• Awareness and Education: Educating the public about the importance of the Giant Peacock Moth and the threats it faces can lead to better conservation practices. This includes discouraging over-collection and promoting appreciation without harm.


The Giant Peacock Moth, Europe’s largest moth, is a remarkable specimen of nature’s artistry. 

From its historical documentation in 1775 to its significant representation in art by figures like Vincent van Gogh, this moth has captured human fascination for centuries.

Its intricate life cycle, from egg to majestic adult, and its dietary preferences, both in the wild and in captivity, highlight its adaptability and resilience.

Despite its grandeur, the moth faces challenges such as habitat loss, pesticide threats, and over-collection.

Conservation efforts are crucial to ensuring its survival. Understanding and appreciating the Giant Peacock Moth’s significance goes beyond mere admiration; it underscores the broader need to respect and conserve the myriad wonders of our natural world.

Reader Emails

Over the years, our website, has received hundreds of letters and some interesting images asking us about giant peacock moths. Scroll down to have a look at some of them.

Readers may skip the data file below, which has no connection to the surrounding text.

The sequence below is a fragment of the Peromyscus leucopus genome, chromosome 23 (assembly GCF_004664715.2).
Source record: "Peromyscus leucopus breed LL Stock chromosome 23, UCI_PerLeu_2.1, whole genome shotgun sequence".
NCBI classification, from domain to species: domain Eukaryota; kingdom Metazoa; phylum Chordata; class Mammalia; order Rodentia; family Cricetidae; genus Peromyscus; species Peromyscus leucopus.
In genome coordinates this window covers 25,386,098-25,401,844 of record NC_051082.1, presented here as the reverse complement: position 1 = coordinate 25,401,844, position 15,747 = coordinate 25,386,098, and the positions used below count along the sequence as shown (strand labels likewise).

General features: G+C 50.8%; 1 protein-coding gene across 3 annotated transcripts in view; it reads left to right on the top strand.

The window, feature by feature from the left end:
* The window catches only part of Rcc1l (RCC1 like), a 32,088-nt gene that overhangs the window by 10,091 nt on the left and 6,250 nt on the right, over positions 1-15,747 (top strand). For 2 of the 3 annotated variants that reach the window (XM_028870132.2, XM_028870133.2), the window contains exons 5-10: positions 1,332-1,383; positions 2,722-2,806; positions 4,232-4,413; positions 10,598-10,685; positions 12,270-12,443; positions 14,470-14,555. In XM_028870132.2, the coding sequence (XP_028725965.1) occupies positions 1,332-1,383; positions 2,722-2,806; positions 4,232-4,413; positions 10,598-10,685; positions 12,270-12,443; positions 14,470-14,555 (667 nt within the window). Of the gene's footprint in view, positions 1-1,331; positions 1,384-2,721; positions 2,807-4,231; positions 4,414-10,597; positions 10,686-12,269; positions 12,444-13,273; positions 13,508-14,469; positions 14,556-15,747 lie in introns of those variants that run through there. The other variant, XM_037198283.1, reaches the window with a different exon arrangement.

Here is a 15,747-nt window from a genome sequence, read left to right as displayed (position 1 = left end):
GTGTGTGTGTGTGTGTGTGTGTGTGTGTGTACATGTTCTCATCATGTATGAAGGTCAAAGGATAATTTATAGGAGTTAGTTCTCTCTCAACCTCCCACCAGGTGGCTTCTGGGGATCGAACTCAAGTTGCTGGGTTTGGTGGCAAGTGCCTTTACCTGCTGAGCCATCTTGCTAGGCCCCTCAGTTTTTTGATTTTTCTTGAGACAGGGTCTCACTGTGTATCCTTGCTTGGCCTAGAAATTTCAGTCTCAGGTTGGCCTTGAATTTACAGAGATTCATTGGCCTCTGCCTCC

Letter 1 – Giant Peacock Moth from Northern Italy

Giant Peacock MothSubject:  Moth ID
Geographic location of the bug:  North Italy, near border with Slovenia
Date: 08/09/2022
Time: {current_time} EDT
Your letter to the bugman:
Hello, found this beautiful specimen and i would love to know what species it is. Thank you in advance!
How you want your letter signed:  Marco

Giant Peacock Moth
Giant Peacock Moth

Dear Marco,
We love your image of a Giant Peacock Moth because the translucency of the wings and the backlighting allow us to see the patterns on both surfaces of the wings simultaneously. There are many images on the Butterflies of Italy site for comparison.


  • Bugman

    Bugman aka Daniel Marlos has been identifying bugs since 1999. is his passion project and it has helped millions of readers identify the bug that has been bugging them for over two decades. You can reach out to him through our Contact Page.

  • Piyushi Dhir

    Piyushi is a nature lover, blogger and traveler at heart. She lives in beautiful Canada with her family. Piyushi is an animal lover and loves to write about all creatures.

1 thought on “Giant Peacock Moth: All You Need to Know”

  1. How nice! This is an Antheraea yamamai female (Japanese oak-silkmoth). The species has been bred about 1860 by Jan Mach (village teacher and a relative of the more famous physician Mach) for silk production (as a substitute after the loss caused by the pebrine pest in the Maulberry silworm Bombyx mori) across the town of Novo mesto, and after some of the moths escaped in 1866 through an open window of his house, they occupied a natural niche in the forest (on the local species of their hosttrees – oaks, beeches, chestnuts and hornbeams) spread around and survived till today. As the only species of the Antheraea-genus hibernating at egg-stage and living in only one generation/year, it has a warm season long enough for its life cycle in this part of Europe… Nice wishes and Thanks for sharing